Sunday, November 7 marks the end of daylight savings time in most parts of Canada.
This means colder temperatures, less sunlight and snow are on the way.
While you may not be ready to see the sun set at 4 pm for the next few weeks, you can get prepared for winter.
1. Get a good flashlight
An end to daylight savings time means we’re entering the dark season.
A good light source is invaluable when living, working and playing in Canada.
You can buy a cheap flashlight at most hardware stores. But they are usually bulky, have poor battery life and don’t provide much light.
The Streamlight Dualie Laser Flashlight is a great option for quality.
- The first intrinsically safe flashlight featuring a red laser pointer
- Includes 150 lumens light and red laser to pinpoint objects at a distance
- Features three modes:
- Spot: 150 lumens, 175m beam, runs 17 hours, 7,700 candela
- Laser: < 5mW output power; Class 3R laser; runs 70 hours
- LED/Laser combo: Runs 12 hours
- Integrated clip grabs onto shirts, pockets and other gear for hands-free use
- Also available in a 245 lumen model and black model
2. Prepare a winter emergency kit
Daylight savings time is also a great time to create or restock your winter preparedness kit for your home, workplace or car.
We recommend the following:
- warm clothes, winter gloves and winter hat
- hand warming packs
- prescription medication/pain relief drugs like ibuprofen/acetaminophen
- non-perishable snacks
- a shovel
- first aid kit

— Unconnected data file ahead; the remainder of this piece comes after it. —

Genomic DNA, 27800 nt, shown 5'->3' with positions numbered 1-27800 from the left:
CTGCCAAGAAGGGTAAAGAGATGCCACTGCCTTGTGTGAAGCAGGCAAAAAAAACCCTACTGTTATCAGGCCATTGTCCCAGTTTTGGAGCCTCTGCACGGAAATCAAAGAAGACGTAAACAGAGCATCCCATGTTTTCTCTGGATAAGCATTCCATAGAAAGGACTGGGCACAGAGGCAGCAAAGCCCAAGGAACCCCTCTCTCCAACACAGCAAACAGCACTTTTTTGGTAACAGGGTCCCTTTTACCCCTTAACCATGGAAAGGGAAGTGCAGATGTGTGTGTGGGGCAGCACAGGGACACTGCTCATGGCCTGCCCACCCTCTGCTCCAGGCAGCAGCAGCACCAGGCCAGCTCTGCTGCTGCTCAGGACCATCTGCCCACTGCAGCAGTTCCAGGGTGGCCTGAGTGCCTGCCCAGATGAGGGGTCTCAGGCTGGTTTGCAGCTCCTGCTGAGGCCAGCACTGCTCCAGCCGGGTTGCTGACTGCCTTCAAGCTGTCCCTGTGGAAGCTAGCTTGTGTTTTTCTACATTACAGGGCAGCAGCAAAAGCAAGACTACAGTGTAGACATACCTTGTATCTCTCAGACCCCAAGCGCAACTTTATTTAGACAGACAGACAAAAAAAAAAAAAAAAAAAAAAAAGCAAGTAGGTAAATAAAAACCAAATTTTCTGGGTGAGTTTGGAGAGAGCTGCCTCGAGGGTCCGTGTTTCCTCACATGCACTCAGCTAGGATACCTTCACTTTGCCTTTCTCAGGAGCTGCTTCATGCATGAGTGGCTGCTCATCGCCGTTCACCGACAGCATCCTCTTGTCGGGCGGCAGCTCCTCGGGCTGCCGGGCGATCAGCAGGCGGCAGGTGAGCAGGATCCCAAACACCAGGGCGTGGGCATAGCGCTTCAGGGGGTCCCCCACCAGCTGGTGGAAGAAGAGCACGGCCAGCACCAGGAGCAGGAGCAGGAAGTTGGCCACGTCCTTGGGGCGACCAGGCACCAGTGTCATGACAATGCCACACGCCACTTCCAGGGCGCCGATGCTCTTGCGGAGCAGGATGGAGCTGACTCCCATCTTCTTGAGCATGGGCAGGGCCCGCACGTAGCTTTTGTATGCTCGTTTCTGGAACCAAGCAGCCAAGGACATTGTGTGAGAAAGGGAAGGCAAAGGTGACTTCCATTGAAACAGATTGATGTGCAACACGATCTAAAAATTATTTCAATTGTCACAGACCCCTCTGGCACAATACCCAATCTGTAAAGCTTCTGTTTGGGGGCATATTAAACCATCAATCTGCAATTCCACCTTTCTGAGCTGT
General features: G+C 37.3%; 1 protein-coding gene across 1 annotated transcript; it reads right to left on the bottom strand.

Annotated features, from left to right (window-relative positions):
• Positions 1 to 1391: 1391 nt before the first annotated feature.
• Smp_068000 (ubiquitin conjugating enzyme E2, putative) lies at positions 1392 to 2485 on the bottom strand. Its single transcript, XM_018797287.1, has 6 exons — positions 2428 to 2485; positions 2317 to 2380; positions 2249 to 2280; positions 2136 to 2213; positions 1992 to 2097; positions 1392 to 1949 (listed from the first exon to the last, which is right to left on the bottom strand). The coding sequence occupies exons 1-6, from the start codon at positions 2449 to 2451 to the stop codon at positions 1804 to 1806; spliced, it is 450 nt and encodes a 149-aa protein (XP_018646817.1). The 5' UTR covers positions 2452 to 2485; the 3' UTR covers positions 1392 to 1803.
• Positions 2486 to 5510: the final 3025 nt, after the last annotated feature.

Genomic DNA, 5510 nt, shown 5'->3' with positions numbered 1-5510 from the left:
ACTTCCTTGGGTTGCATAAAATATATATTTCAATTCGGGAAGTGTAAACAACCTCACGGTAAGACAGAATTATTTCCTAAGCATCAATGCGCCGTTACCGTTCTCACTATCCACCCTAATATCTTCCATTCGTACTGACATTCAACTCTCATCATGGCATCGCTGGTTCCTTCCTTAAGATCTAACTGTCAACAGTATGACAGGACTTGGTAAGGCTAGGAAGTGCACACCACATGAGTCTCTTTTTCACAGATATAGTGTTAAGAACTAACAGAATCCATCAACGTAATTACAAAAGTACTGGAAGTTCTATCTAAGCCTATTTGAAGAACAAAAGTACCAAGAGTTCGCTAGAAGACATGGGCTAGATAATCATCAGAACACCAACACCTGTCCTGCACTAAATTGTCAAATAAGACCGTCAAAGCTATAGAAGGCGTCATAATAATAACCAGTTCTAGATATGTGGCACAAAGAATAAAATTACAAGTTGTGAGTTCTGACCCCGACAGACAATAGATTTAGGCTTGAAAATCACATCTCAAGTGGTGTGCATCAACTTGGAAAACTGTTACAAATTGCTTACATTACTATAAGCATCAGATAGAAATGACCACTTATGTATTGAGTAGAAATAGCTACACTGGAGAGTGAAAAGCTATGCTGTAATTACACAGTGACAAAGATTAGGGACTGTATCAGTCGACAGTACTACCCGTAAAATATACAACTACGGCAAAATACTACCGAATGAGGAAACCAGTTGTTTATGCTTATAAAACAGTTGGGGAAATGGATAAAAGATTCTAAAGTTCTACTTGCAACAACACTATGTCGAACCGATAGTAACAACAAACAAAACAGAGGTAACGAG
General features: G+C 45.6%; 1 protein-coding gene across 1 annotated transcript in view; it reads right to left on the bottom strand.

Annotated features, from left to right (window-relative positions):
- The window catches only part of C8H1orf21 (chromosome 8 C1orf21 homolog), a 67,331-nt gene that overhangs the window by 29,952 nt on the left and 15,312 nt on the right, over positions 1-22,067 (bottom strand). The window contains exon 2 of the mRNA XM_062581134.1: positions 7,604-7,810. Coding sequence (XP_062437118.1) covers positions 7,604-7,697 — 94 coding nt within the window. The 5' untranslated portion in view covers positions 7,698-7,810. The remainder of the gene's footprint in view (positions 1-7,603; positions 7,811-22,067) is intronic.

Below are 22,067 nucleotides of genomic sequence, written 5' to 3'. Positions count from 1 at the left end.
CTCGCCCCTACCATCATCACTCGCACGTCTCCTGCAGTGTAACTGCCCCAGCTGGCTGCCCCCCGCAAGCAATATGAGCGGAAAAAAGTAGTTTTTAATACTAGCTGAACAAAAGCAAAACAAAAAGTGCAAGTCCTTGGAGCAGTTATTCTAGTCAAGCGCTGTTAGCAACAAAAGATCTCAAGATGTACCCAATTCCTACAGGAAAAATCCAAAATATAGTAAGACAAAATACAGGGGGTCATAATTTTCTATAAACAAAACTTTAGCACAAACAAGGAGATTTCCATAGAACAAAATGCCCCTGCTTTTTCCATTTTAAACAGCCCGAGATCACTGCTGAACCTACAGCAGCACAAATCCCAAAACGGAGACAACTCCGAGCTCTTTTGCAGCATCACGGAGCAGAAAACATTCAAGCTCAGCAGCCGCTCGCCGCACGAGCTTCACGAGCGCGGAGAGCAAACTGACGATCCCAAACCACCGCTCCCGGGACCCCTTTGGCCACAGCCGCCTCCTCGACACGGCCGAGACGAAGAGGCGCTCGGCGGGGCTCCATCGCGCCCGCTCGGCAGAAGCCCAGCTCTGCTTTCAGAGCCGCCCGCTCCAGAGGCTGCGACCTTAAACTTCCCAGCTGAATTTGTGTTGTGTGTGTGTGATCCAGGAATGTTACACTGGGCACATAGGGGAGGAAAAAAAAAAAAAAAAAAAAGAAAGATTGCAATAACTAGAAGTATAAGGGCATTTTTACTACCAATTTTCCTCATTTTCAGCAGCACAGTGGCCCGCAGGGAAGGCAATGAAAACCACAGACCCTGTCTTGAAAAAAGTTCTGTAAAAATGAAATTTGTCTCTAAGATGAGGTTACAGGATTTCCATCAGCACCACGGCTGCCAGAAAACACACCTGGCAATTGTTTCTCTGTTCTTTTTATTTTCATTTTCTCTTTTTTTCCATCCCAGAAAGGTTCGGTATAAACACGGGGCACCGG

- reflective hazard triangle
- jumper cables, and
- sand/kitty litter for traction.
3. Replace batteries
We recommend you take this time to change all the batteries in your home.
Smoke alarms and carbon monoxide detectors are the most important.
But you might as well check thermostats, outdoor lights, flashlights and other battery-operated devices while you’re at it.
4. Change all-seasons for winter tires
While many parts of Canada have already experienced the first snowfall by daylight savings time, the date is a good reminder to swap your all-seasons for snow tires.
Snow tires improve traction and shorten braking distances. This makes winter driving safer for everyone.
You may also save money on your auto insurance by having snow tires installed between December and March depending on your province/territory and insurance provider.
5. Check smoke and carbon monoxide detectors
Now that it’s getting colder out, you’re more likely to use a fireplace, gas-fired furnace or space heater. With this comes an increased risk of carbon monoxide poisoning.
You should replace your smoke detector if it is over 10 years old and replace your carbon monoxide detector if it’s older than 5 years.
Smoke alarm and carbon monoxide detector best practices:
- Have a smoke alarm on every level of your house.
- Have one installed between each bedroom avoiding dead air space.
- Interconnect the alarms so they all sound if one detects smoke.
- Test all smoke alarms monthly.
- If there is a fire, working smoke alarms and a fire escape plan can mean the difference between life and death.
6. Check outside for hazardous material or situations
Last not but not least, check outside for hazardous materials or situations.
One possible overlooked safety check is the outside of your home and storage areas.
Now that it’s going to be dark out early, you want to make sure there are no situations that could lead to falling. It could be from tripping over an unfinished summer project or toys that were left out.
You should also check for hazardous materials that are outdated, unused or in poor condition.
Share your tips!
Was there something we missed? Let us know in the comments below!
With winter just around the bend, now is a good time to brush up on your winter preparedness training. Get started with our online training courses.